The president of Anima (Macau) says that the animal welfare organization may have to shut down because the government contribution is not enough “to balance the budget.”
Albano Martins, who co-founded the animal welfare association back in 2003, says that the current allowance from the government is not enough to provide for the 700 cats and dogs in its care. He says that the association may have just six weeks to secure more funding.
Speaking to the Macau Daily Times on Wednesday, Martins said that Anima faces annual expenses amounting to about MOP10.5 million but receives just MOP3.8 million from the local government via the Macao Foundation. He said “it is impossible to balance that budget.”
“The Macao Foundation does not allow a surplus at the end of the year. If we have a surplus, we have to return that to the Macao Foundation. But when there is a deficit, the funding from the following year cannot be used to clear the [previous year’s] liabilities.”
“I want the government to be aware,” Martins said, “ that it is impossible to finance [our activities] with only MOP3.8 million. We need more than that.”
Since the government recognizes Anima as a “public utility company,” it should do more to support the association’s activities, he added. “We are doing a public service that should be done by the government.”
Anima has historically sought sponsorship from benefactors in the casino sector. Among them is Wynn Resorts – the association’s second-largest contributor after the Macao Foundation – whose philanthropy came about on the back of Steve Wynn’s personal interest in animal rights.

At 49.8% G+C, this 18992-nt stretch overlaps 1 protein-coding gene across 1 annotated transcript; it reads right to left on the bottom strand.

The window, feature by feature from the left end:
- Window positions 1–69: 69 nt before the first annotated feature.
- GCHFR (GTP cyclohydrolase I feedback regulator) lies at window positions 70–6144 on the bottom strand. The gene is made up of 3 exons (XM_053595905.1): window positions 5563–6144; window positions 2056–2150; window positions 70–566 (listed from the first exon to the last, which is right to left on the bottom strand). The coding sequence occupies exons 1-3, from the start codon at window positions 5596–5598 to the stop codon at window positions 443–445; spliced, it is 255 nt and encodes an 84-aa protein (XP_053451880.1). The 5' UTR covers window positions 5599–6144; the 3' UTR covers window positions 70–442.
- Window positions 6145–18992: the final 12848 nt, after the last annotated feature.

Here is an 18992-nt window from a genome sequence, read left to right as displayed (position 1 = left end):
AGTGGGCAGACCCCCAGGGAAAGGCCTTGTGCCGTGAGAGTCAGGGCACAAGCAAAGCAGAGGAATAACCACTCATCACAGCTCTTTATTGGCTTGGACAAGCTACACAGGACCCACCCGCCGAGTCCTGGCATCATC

But since Steve Wynn stepped down from his role as company chairman, Anima has been scrambling to speak to Wynn Resorts’ new top dog, Matt Maddox, in the hope that the firm can continue to support local animal welfare.
Another problem for Anima is the question of the Canidrome greyhounds. Though Anima has requested the local government pressure the Canidrome into surrendering its greyhounds, the association is still none the clearer on what will happen to the racetracks animals once the facility closes in July.
Martins said that not knowing whether the association is to take charge of the animals is also making it difficult to secure adequate funding.
Unless a new financial package can be quickly negotiated, the association president says he will take the possibility of Anima’s closure to association members as soon as next month.
What will happen to the hundreds of animals in the association’s care, and the thousands more treated across Macau, remains to be seen.
Though Martins does not believe that the government is legally obliged to step in, he said that it was likely that the Civic and Municipal Affairs Bureau would assume responsibility in the event of Anima’s closure.
That would likely cost the government more than Anima’s MOP10.5 million per year, he argued, and – in any case – Anima is asking for just half of that.